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[339] more the whole force turned and ran. The attack on the sea face was repelled. Two hundred and eighty sailors and marines were killed or wounded.

Meanwhile, at the order to advance, Curtis's brigade at once sprang from the trenches and dashed forward in line. Its left was exposed to a severe enfilading fire, and it obliqued to the right so as to envelop the left of the land front. The ground over which it moved was marshy and difficult; sometimes the men sank waist-deep in the ponds, and not a few of the wounded perished in the mire; but the brigade soon reached the palisades, dashed through them, and rushed to the sally-port. This was a bomb-proof postern, covered by a redan mounting two twelve-pound howitzers; and a line of the enemy extended behind the earthworks from the battery to the river. Two reliefs of rebel gunners with their supports were shot down at this point before the enemy gave way; but finally they could stand no longer, and over dead bodies in blue and grey the charging column entered the fort. The rebel line was broken, and the national soldiers mounted the parapet.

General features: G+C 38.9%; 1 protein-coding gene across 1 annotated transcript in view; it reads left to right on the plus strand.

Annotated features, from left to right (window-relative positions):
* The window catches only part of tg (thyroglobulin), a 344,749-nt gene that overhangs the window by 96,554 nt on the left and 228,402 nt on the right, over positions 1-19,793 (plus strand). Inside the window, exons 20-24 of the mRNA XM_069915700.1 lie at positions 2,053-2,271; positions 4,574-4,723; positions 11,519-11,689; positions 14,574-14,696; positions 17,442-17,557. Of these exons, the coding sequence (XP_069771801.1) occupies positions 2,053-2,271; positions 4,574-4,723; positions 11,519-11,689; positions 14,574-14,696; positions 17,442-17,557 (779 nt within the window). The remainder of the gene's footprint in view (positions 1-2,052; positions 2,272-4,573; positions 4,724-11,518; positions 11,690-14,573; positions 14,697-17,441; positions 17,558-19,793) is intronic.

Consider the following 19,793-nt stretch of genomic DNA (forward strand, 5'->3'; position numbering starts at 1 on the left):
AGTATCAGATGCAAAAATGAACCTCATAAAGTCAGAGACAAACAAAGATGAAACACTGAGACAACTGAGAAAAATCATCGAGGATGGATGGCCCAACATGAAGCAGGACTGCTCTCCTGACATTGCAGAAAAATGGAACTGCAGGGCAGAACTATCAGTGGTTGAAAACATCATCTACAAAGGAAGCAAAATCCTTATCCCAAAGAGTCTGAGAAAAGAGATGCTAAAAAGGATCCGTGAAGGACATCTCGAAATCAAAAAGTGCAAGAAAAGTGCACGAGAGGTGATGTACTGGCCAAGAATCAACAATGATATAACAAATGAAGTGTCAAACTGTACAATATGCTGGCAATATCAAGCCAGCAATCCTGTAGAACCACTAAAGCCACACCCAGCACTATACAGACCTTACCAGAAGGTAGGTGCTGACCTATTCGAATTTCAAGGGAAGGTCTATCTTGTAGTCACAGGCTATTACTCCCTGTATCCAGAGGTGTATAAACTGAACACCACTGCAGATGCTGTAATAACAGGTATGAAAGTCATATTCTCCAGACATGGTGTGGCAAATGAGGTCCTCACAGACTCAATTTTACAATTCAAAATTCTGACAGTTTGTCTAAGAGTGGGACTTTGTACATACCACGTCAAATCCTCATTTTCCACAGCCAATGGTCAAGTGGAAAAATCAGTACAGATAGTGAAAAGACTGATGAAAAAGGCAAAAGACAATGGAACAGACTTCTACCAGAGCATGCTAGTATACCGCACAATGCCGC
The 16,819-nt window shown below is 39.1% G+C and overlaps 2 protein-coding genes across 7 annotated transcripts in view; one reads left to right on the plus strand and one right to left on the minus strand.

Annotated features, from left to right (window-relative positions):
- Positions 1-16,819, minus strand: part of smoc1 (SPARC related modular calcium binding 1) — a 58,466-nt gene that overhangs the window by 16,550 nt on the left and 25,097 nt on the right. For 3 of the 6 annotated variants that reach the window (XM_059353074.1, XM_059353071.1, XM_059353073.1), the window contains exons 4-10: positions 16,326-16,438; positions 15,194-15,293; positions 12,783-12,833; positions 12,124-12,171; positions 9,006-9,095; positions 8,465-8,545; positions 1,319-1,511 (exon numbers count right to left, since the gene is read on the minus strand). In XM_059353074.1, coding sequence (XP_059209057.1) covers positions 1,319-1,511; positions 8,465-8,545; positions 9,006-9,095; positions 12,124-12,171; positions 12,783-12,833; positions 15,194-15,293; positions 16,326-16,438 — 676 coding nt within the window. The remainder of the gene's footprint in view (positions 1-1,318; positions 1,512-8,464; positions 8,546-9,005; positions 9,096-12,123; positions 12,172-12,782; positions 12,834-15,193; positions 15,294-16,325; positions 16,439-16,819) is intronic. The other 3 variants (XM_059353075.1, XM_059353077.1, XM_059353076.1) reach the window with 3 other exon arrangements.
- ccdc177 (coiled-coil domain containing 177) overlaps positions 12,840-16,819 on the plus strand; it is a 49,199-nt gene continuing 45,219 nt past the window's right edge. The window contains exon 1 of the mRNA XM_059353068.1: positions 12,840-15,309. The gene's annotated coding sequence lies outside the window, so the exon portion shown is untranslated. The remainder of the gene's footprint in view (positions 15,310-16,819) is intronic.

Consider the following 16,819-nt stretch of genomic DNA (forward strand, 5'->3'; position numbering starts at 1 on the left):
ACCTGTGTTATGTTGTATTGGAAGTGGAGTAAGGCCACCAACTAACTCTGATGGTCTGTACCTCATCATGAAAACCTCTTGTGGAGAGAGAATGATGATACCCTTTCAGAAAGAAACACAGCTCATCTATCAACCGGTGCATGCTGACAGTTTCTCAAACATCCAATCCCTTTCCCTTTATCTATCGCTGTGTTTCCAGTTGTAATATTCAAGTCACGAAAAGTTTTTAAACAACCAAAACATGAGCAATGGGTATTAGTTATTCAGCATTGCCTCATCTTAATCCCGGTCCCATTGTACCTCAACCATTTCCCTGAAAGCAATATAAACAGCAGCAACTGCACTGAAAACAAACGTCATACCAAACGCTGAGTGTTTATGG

When Curtis moved forward in the assault, Ames directed Pennypacker to advance as far as the rear of the sharpshooters, and brought up Bell to Penny. packer's last position; and, as soon as Curtis got a foothold on the parapet, Pennypacker was sent in to his support. He advanced, overlapping Curtis's right, and drove the enemy from the heavy palisading which extended from the west end of the land front to the river, capturing a number of prisoners. Then, pressing forward to their left, the two brigades together drove the enemy from about one quarter of the land face.

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N. M. Curtis (4)
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